If any of the above are hitting home for you, know you are far from alone. In a recent study by Indeed, over 52% of survey responders experienced burnout in 2021, up from 43% pre-COVID-19, with millennials noted as the most affected population (59%). It should also be noted that in a new annual Women in the Workplace report by McKinsey and Lean-In.org, 42% of the 65,000 employees surveyed said they 'often' or 'almost always' feel burned out. That is up from 32% last year and seven points higher than their male peers. Women noted that the responsibilities outside and within the home are part of the burden, including taking on more work in the office around employee well-being and advancing diversity, equity and inclusion (DEI) efforts – increasing their work twofold. The Women in the Workplace report found women of color are particularly at risk, still experiencing many micro-aggressions, despite the initiatives companies have deployed.
While white employees are more likely now than two years ago to say they are BIPOC allies, only a fraction regularly advocate for better opportunities for women of color. Additionally, according to the Bureau of Labor Statistics, more than 590,000 healthcare and social workers quit their jobs in July – the highest number since December 2020. These resignations directly affect employees within those organizations who are subsequently spread thin. Also affected are those seeking healthcare and mental health services, which has significantly increased in the face of the pandemic.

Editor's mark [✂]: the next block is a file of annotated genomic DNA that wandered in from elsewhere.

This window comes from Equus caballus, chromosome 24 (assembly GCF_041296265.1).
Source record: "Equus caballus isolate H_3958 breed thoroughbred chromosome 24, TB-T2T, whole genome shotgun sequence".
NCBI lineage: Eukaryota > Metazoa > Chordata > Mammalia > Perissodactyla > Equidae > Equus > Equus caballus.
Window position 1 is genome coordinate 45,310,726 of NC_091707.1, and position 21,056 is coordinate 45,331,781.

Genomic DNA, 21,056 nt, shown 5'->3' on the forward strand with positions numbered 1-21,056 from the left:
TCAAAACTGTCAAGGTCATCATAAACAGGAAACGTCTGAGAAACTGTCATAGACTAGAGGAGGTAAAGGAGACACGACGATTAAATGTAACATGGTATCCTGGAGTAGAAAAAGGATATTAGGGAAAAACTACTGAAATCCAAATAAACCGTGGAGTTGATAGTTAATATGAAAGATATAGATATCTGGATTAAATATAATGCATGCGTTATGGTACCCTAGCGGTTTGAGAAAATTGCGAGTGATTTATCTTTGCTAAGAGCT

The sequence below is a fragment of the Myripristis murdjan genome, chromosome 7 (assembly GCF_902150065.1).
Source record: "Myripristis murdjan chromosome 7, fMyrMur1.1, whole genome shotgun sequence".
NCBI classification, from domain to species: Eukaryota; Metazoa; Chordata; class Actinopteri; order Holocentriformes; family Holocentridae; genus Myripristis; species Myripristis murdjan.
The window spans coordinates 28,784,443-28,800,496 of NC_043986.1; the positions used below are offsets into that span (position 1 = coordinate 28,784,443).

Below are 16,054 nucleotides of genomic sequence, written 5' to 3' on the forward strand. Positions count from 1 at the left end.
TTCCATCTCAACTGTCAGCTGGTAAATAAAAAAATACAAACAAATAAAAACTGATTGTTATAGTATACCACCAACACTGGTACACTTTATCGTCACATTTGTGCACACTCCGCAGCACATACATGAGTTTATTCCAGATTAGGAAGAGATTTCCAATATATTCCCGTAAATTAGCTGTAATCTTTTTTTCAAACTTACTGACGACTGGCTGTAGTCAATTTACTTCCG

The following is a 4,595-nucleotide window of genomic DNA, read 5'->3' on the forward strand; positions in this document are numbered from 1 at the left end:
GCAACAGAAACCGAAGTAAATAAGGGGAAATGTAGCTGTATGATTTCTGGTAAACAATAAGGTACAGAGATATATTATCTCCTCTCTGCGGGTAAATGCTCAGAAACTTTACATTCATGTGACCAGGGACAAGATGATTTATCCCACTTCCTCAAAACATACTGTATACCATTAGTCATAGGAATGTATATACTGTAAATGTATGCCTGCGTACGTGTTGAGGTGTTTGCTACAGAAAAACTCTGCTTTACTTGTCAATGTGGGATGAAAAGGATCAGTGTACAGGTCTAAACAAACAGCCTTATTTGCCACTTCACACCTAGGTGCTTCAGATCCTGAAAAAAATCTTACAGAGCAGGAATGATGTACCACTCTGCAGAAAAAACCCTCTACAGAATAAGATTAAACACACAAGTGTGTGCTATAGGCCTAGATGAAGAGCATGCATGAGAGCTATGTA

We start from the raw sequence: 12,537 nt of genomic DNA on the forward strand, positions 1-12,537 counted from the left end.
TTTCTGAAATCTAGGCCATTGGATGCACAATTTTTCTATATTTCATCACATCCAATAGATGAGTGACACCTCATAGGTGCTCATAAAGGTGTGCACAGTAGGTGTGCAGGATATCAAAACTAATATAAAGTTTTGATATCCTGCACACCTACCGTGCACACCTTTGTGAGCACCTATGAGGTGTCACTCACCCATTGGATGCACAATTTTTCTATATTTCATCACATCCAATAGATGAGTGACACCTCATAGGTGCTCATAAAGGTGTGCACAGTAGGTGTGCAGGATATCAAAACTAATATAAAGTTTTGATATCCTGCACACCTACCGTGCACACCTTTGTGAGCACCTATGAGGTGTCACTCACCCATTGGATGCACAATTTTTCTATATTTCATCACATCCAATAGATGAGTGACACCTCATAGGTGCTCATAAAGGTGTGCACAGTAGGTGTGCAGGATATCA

So now what? All is not lost; we will rise out of this season – but we need to redirect some of our energy and focus to creating that change within ourselves, our communities, and organizations.
First, let's take a closer look at the stress cycle that can contribute to burnout. In their book, Emily and Amelia Nagoski state:
To be 'well' is not to live in a state of perpetual safety and calm, but to move fluidly from a state of adversity, risk, adventure, or excitement, back to safety and calm, and out again. Stress is not bad for you; being stuck is bad for you."
The question then remains: What do we do to get 'unstuck' in order to 'increase fluidity' between stressed and calm?
- What are your stressors?
- What does 'stress' feel like in your body?
- What does 'calm' feel like in your body?